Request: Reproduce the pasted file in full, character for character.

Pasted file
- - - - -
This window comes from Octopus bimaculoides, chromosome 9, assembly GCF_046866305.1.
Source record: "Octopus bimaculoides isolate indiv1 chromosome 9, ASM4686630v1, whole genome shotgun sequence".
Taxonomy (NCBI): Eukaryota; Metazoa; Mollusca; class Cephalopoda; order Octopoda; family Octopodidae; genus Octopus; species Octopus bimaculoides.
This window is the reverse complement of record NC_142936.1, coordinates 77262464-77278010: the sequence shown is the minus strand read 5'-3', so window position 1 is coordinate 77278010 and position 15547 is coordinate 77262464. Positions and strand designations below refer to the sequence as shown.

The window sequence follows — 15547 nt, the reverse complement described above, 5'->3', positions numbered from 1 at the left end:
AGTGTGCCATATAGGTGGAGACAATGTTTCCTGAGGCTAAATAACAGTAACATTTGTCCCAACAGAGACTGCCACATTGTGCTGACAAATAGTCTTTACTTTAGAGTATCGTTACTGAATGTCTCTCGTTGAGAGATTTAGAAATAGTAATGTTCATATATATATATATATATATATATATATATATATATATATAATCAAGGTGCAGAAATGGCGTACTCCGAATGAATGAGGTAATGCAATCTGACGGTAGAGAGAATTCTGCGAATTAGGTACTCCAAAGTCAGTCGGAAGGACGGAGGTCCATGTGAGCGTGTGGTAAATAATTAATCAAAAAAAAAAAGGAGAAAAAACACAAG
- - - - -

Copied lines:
This window comes from Octopus bimaculoides, chromosome 9, assembly GCF_046866305.1.
Source record: "Octopus bimaculoides isolate indiv1 chromosome 9, ASM4686630v1, whole genome shotgun sequence".
Taxonomy (NCBI): Eukaryota; Metazoa; Mollusca; class Cephalopoda; order Octopoda; family Octopodidae; genus Octopus; species Octopus bimaculoides.
This window is the reverse complement of record NC_142936.1, coordinates 77262464-77278010: the sequence shown is the minus strand read 5'-3', so window position 1 is coordinate 77278010 and position 15547 is coordinate 77262464. Positions and strand designations below refer to the sequence as shown.

The window sequence follows — 15547 nt, the reverse complement described above, 5'->3', positions numbered from 1 at the left end:
AGTGTGCCATATAGGTGGAGACAATGTTTCCTGAGGCTAAATAACAGTAACATTTGTCCCAACAGAGACTGCCACATTGTGCTGACAAATAGTCTTTACTTTAGAGTATCGTTACTGAATGTCTCTCGTTGAGAGATTTAGAAATAGTAATGTTCATATATATATATATATATATATATATATATATATATATATAATCAAGGTGCAGAAATGGCGTACTCCGAATGAATGAGGTAATGCAATCTGACGGTAGAGAGAATTCTGCGAATTAGGTACTCCAAAGTCAGTCGGAAGGACGGAGGTCCATGTGAGCGTGTGGTAAATAATTAATCAAAAAAAAAAAGGAGAAAAAACACAAG